Cool-Therm has launched a system for actively controlling the sound output from air conditioning chillers.
Called Dynamic Noise control (DNC), Cool-Therm claims it guarantees a chiller will not exceed a pre-set noise limit, irrespective of ambient conditions.
The company say it is designed to overcome the increasingly stringent requirements on noise produced by building services plant, imposed by local authorities, planners and end users, which can affect the siting and – in many cases – viability of chiller installations.
Ken Strong, managing director of Cool-Therm, says: “Sensitivity over noise produced by externally-sited air conditioning plant is now a hot issue in many city centres and built-up areas. Dynamic Noise Control addresses the problem of noise produced by air conditioning chillers, and offers a cost-effective solution.”
The Dynamic Noise Control system constantly monitors sound levels produced by a chiller. If a pre-set noise limit is reached, it actively controls and adapts chiller operation to reduce sound levels – while maintaining chiller output, to ensure cooling to the building is maintained.
The system consists of a microphone and sound processing system mounted on the chiller or at a suitable remote location from the chiller (say, in the direction of residential buildings), and is linked and integrated into the chiller controls.
Chiller noise levels are continuously measured and recorded on the chiller display. Readings can also be routed to an external Building Management system via Modbus, for real-time monitoring.
The maximum permitted noise level can be activated or deactivated for specific time-windows during the day, as in a time clock, to provide “noise assurance” for particularly sensitive times, for example at night.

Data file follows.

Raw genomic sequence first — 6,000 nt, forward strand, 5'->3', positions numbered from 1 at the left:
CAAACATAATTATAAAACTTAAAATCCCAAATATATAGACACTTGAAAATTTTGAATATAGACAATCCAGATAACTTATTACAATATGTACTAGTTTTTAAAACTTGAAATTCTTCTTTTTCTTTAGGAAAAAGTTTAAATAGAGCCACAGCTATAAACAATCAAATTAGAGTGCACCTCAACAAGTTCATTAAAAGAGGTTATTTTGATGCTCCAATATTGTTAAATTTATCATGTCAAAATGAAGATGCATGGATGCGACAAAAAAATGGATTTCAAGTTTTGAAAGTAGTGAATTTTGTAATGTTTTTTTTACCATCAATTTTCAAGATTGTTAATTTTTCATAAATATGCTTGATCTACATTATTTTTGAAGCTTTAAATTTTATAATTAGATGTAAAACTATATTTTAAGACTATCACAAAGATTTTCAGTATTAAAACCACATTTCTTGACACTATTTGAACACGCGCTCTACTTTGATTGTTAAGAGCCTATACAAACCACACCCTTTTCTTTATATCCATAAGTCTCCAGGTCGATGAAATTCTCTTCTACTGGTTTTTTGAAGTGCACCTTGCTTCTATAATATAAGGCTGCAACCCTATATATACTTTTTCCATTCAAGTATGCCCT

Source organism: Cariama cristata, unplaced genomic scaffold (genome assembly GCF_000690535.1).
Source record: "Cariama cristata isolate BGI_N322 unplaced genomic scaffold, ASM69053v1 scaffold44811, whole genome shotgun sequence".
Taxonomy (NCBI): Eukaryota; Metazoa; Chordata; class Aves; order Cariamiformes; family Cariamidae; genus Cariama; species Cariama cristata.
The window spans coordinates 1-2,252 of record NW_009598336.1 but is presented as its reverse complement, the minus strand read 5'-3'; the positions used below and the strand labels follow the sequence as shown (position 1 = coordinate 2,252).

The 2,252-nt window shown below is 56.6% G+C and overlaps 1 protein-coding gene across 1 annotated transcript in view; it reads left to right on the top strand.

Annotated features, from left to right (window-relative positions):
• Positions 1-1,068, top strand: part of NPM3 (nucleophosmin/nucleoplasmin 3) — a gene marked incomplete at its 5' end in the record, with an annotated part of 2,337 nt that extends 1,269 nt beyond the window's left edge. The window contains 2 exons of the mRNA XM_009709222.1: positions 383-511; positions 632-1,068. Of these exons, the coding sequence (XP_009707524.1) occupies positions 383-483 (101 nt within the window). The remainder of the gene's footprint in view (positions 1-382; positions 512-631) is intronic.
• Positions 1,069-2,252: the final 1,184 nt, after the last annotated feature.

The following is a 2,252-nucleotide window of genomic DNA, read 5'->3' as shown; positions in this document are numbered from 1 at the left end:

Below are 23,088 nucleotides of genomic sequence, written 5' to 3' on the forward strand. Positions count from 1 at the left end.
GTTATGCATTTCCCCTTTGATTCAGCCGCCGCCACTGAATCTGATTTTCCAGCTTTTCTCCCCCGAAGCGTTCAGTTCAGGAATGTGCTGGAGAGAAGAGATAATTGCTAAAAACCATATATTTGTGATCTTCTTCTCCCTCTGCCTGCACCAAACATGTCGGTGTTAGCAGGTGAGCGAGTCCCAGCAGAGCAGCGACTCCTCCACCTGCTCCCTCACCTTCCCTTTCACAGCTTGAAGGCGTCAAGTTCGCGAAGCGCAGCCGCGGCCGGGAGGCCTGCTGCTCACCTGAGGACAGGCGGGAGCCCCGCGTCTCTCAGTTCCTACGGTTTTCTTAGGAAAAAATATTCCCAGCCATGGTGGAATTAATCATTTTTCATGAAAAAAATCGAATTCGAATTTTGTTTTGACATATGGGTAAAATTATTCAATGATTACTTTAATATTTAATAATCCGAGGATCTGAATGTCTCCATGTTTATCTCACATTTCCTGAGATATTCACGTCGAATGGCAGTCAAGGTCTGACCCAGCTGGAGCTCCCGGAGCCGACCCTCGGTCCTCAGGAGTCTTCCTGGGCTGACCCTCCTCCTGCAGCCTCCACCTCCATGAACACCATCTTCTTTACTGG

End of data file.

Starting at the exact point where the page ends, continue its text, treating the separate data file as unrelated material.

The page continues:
When in noise-limiting mode, if chiller sound output reaches the set-point the DNC will automatically adapt and balance the speed control of (primarily) fans and (secondarily) the compressor, as needed, to keep the noise level below the set-point.
The algorithm controlling the operation of DNC is designed to deliver the predetermined sound levels as the priority, while reducing as far as possible the impact on cooling capacity (second priority) and energy performance (third priority).
Cool-Therm claim that tests show that, in practice, sound levels can be delivered in most cases with only a tiny sacrifice in energy efficiency and no reduction in cooling capacity.
It has been developed as an accessory that can be factory-fitted or retrofitted to Turbomiser chillers, or indeed any chiller which has a compatible control system.